The Reluctant Fundamentalist

Changez, a Lahore-born and raised Pakistani, returns home after graduating from Princeton in the US and getting fired from his job at a prestigious New York finance firm. A woman may be to blame, but so is America's reaction to 9/11 in general and a semi-bearded Pakistani in particular. His story is unspooled through a dinner conversation with an unnamed American who Changez happens to meet next a market in Lahore. 

Shortlisted for the Booker Prize (in 2007), the Reluctant Fundamentalist is a mediation on identity and nostalgia (both personal and public), class (Changez comes from a noble, but falling family in Pakistan and climbs the ladder in America's education realm and New York’s finance sector) and the truth/fiction of the stories and myths we use to define us. 

The novel's tension lies in understanding why Changez rescinds his role as bridge between two countries (or, two worlds). Here Changez lectures his unnamed guest:

As a society, you were unwilling to reflect upon the shared pain that united you with those who attacked you. You retreated into myths of your own difference, assumptions of your own superiority. And you acted out these beliefs on the stage of the world, so that the entire planet was rocked by the repercussions of your tantrums, not least my family, now facing war thousands of miles away.

While much of the narrative flow takes place on the personal level (and in the the US), Lahore becomes a great unnamed character:

You will have noticed that the newer districts of Lahore are poorly suited to the needs of those who must walk. In their spaciousness — with their public parks and wide, tree-lined boulevards — they enforce an ancient hierarchy that comes to us from the countryside: the superiority of the mounted man over the man on foot. But here, where we sit, and in the even older districts that lie between us and the River Ravi—the congested, maze-like heart of this city—Lahore is more democratically urban. Indeed, in these places it is the man with four wheel who is forced to dismount and become part of the crowd.

The Reluctant Fundamentalist is Mohsin Hamid's second novel. He’s now written four, and he continues his experimentation with the dramatic monologue, in which a single speaker uses stories to reveal his or her character to a silent audience. These tales, especially in the hands of compelling narrators like Changez, have an intimate and warmth to them that is supposed to persuade the listener.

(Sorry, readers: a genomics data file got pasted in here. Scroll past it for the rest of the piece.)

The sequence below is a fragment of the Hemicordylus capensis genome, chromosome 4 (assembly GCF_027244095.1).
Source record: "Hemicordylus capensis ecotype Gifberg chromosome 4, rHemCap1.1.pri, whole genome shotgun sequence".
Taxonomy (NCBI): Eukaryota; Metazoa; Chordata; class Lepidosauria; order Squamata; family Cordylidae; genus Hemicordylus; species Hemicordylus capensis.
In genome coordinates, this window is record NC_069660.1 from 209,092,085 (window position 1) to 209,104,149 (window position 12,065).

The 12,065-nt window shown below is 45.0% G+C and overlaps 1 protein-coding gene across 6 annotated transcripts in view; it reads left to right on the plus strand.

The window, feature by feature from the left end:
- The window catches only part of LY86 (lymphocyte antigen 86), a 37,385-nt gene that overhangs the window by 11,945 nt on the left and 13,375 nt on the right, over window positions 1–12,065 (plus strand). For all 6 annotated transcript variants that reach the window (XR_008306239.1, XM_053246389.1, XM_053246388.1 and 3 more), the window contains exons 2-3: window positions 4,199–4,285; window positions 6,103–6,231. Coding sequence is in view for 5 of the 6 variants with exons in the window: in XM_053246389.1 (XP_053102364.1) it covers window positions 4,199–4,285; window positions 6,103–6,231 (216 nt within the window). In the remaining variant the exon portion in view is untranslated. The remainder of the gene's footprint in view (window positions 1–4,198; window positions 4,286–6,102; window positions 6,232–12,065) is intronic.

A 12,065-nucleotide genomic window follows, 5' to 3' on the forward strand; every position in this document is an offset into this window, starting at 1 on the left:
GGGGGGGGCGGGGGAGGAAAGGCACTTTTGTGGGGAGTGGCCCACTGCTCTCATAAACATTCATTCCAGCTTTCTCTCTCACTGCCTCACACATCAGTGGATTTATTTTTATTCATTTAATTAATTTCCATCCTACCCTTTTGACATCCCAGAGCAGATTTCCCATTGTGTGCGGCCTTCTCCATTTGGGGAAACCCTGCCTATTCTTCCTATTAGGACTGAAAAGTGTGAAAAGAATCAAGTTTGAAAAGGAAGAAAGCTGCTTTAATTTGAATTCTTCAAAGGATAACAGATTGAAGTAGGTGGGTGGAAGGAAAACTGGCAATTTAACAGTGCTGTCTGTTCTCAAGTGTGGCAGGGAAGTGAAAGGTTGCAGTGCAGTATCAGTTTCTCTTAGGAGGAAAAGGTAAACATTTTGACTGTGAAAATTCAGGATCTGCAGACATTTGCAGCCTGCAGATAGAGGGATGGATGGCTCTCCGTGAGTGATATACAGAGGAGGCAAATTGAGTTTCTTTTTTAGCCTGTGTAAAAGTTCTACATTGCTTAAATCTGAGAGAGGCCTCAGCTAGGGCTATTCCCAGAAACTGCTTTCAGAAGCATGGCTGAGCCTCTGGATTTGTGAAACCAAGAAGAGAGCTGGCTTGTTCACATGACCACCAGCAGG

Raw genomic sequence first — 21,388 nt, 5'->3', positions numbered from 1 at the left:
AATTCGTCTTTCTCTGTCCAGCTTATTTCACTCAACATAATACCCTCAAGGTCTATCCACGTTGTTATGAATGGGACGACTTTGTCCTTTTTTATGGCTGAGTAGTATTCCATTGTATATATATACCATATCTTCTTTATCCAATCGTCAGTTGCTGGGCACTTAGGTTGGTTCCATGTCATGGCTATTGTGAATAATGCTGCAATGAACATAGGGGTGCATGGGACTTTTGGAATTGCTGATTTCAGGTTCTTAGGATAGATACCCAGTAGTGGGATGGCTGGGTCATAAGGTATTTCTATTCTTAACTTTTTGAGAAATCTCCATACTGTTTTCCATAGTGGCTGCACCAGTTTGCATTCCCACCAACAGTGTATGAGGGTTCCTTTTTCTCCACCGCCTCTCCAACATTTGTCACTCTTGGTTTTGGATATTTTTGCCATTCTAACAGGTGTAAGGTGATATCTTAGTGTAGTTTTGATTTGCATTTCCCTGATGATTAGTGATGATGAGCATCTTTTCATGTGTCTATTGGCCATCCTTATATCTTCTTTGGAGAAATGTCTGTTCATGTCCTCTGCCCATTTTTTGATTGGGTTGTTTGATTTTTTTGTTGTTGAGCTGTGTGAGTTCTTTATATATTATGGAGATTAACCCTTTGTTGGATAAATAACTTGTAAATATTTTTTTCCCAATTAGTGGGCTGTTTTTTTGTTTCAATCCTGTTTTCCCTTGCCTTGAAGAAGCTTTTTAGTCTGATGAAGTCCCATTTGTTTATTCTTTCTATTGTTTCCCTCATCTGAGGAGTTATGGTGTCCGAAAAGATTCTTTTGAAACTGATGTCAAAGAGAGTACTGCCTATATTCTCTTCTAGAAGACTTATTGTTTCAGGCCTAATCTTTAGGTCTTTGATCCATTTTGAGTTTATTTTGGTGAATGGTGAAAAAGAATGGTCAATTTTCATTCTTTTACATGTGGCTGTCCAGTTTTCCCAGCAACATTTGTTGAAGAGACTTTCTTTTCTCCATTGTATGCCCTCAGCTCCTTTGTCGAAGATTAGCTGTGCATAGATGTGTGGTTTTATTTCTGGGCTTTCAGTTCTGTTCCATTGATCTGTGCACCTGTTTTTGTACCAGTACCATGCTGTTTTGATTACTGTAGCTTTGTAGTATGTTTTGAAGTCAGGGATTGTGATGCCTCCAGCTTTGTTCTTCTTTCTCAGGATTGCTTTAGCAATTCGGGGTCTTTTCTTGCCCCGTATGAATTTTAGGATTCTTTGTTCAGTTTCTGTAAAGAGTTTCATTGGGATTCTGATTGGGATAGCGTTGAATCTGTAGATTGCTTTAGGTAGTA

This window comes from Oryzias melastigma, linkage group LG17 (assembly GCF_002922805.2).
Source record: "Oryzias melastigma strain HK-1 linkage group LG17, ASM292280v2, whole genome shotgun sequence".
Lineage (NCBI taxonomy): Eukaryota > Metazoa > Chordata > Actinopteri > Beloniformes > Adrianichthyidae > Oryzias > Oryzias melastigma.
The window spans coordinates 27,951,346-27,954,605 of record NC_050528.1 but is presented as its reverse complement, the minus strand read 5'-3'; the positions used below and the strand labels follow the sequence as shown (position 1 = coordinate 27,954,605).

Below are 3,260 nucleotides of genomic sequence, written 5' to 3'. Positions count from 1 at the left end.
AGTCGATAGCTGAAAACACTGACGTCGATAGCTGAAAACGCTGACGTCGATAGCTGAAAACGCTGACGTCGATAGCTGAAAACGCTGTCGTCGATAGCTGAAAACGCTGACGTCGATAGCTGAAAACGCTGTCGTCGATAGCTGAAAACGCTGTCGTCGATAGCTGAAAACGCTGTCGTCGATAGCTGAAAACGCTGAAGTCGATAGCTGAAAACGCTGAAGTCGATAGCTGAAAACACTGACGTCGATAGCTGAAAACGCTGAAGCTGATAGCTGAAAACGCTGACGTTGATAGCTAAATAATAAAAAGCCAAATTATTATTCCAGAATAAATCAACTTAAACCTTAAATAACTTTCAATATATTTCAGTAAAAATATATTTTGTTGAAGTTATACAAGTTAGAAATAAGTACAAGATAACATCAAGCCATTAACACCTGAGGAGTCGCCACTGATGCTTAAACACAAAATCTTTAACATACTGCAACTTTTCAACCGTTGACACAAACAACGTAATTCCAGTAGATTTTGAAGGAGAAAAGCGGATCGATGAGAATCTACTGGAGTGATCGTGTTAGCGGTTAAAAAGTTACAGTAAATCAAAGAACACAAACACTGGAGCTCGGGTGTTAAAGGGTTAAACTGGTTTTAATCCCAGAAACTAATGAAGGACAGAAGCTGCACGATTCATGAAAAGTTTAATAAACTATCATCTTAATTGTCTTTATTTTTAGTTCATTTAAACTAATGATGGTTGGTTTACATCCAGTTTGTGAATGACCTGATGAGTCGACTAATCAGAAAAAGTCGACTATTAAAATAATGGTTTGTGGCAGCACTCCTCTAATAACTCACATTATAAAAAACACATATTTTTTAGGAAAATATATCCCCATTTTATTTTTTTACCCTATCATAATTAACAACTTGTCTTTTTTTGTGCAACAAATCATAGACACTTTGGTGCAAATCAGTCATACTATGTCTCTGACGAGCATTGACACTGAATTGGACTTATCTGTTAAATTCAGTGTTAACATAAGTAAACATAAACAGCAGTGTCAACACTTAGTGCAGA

As always, such conviction should be taken with a grain of salt. Check out these CliffsNotes questions you should ask yourself when coming across a dramatic monologue:  

- Who is the speaker talking to or why? 
- What tactics is the speaker using to make his case?
- Does the speaker seem to change his mind during the poem?

Reviewers and book jacket blurbers spent a lot of time exploring the underlying tension between this man of the “East” who once lived in the “West.” If we know Changez through his stories, though, we don't know much about the man he's speaking to. Much was written about the first CliffsNotes question above— who is the person Changez speaks to? He is just a tourist? Or, something a bit more complicated? 

Mohsin Hamid explains some of his explorations with story forms: 

In my final year, as I was starting my first novel, I read The Fall by Camus. It is written as a dramatic monologue, with the protagonist constantly addressing the reader as “you,” and it changed how I thought books could work. I was amazed by the potential of the “you”, of how much space it could open up in fiction.

The book I was writing then, back in 1993, became Moth Smoke, the tale of a pot-smoking ex-banker who falls disastrously in love with his best friend’s wife. You, the reader, are cast as his judge. The story has what might be called a realistic narrative – there is no magic, no aliens – but the frame of the trial that it uses isn’t realism. It is something else: make-believe, play, with “you” given an active role.

In my second novel, The Reluctant Fundamentalist, I wanted to explore this further, push the boundaries of what I knew how to do with “you”. Camus’s novel was a guide, but my project was my own: to try to show, after the terrorist attacks of 9/11, how feelings already present inside a reader – fear, anger, suspicion, loyalty – could colour a narrative so that the reader, as much as or even more than the writer, is deciding what is really going on. I wanted the novel to be a kind of mirror, to let readers see how they are reading, and, therefore, how they are living and how they are deciding their politics.

In all, this is a fascinating read.